by Detlef Glow.
Last week, I came across the blog “Poor Broker Performance Reviews Leaving Fund Managers in the Dark” by Peter Rippon, the CEO of OpenGamma. This blog is based on a study conducted by OpenGamma around the topic of the use of reviewing processes and best practices to evaluate the performance of brokers and the resulting transaction costs within mutual funds. Even as the study was not conducted in a representative format, since the population of surveyed asset and fund managers was only 22, I would assume that the results can be used as a proxy for the wider asset and fund management industry.
So far, I had only a few concerns about the monitoring process of asset managers regarding implicit and explicit transaction costs, but the report by OpenGamma revealed that only 11% of the brokers surveyed actually assess how all their brokers are performing. The study also unveiled that 86% of the participants have a broker review process in place, but there was no consensus on how often these reviews should be carried out.
Despite the fact that new regulations are a big driver for reviews of broker performance, there seems to be a lack of specification regarding review frequency. Nevertheless, fund and asset managers do have strict fiduciary duties and should run this type of analysis quite regularly since all kinds of transaction costs (regular fees and expenses from the market impact of the transaction) are paid by the investor and not by the asset or fund manager. Therefore, it is key that the asset or fund manager runs this kind of analysis, as this is the only way to enable them to act in the best interest of the investor.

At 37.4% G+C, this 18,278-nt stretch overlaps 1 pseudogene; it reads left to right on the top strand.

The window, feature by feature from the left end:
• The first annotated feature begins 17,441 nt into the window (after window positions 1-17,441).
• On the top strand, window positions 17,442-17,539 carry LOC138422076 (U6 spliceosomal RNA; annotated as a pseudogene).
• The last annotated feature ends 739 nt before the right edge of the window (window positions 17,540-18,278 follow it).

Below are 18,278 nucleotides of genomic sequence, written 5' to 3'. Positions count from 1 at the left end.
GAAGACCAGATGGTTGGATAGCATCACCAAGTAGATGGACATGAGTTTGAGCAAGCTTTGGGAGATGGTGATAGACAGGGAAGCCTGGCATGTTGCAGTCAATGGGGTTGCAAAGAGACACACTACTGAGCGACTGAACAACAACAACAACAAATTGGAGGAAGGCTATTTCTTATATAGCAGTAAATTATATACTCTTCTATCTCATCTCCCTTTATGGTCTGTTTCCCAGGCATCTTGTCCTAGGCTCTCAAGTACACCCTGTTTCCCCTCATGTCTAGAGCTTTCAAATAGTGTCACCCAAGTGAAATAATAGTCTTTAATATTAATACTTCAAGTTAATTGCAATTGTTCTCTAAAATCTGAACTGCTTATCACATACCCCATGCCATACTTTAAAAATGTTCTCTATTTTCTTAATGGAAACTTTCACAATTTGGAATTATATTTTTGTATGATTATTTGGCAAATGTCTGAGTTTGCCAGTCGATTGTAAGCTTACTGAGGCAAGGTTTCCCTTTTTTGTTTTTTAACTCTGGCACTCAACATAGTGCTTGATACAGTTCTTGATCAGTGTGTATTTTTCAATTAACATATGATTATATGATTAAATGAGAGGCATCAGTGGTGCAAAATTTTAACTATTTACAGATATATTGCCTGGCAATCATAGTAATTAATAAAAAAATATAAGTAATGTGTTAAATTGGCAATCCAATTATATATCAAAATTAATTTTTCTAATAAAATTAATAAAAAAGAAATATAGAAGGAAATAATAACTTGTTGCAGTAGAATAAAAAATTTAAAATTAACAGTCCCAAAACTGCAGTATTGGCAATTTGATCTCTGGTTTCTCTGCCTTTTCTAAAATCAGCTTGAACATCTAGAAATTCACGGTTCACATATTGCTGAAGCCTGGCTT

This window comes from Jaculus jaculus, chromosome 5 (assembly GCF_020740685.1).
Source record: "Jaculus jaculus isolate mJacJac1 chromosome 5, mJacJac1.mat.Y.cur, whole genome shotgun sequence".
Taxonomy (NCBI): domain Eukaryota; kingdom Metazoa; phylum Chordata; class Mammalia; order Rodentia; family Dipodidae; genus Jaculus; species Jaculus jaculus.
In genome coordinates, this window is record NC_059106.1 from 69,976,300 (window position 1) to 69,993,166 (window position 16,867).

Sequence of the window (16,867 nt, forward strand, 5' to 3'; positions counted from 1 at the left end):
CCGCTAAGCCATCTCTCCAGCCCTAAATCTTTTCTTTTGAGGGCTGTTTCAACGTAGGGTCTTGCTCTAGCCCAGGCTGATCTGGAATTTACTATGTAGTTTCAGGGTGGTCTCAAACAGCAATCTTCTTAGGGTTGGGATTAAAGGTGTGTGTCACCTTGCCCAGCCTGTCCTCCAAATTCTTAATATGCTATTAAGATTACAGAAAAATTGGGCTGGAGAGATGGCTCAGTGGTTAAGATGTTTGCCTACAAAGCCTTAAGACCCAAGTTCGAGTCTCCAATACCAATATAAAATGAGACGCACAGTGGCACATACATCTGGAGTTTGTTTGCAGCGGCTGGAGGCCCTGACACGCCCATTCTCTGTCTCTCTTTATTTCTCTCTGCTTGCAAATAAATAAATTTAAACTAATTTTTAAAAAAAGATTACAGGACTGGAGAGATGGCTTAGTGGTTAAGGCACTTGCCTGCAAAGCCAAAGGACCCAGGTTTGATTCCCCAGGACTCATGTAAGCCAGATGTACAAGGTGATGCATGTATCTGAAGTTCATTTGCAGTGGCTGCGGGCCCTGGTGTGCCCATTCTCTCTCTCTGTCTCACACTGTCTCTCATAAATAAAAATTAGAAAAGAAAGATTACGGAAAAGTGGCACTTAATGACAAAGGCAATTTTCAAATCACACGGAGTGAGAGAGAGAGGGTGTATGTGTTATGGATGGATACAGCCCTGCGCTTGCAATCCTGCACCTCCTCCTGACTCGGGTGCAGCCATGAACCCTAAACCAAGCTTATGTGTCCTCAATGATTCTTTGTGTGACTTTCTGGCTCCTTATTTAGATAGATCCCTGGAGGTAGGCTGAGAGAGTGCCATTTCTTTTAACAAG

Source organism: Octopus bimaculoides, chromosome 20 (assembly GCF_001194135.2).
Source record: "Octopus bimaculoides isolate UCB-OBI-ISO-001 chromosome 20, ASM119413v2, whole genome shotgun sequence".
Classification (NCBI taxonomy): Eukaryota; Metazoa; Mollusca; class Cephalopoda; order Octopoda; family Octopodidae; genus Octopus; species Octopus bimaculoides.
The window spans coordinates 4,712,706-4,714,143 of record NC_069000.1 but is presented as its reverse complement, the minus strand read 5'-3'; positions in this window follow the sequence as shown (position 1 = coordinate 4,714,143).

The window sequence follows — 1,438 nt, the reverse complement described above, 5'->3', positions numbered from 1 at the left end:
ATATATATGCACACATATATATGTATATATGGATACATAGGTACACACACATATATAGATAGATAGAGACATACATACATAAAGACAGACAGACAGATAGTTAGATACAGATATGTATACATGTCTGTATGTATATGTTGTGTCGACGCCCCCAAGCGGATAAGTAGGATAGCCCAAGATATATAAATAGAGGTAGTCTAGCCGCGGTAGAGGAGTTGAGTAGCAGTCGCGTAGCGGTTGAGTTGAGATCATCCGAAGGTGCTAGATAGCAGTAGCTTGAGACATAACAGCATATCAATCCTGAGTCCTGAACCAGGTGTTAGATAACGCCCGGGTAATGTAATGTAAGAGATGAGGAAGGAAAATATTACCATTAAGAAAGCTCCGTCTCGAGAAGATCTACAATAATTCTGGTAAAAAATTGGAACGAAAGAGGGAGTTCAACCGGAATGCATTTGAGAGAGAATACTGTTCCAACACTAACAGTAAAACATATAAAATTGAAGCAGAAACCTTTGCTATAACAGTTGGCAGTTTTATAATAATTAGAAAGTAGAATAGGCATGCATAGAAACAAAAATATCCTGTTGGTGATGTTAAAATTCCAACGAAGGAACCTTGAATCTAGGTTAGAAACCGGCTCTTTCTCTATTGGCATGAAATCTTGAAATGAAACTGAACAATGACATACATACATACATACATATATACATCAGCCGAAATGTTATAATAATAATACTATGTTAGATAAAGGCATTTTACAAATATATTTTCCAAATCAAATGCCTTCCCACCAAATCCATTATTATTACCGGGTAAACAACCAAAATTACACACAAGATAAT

I understand to a degree that asset and fund managers are reluctant to implement this kind of analysis because this means that the company has to build up the respective resources, which will increase the costs on the company level and, therefore, will reduce the overall earnings. That said, it is hard to understand why the asset and fund management industry is not solving these issues on a voluntary basis, but is waiting for respective regulations instead. The pressure from both market regulators and investors with regard to product and service transparency is permanently increasing.
Lipper delivers data on more than 265,000 collective investments in 61 countries. Find out more.
This material is provided for as market commentary and for educational purposes only and does not constitute investment research or advice. Refinitiv cannot be held responsible for any direct or incidental loss resulting from applying any of the information provided in this publication or from any other source mentioned. Please consult with a qualified professional for financial advice. The views expressed are the views of the author, not necessarily those of Lipper or Refinitiv.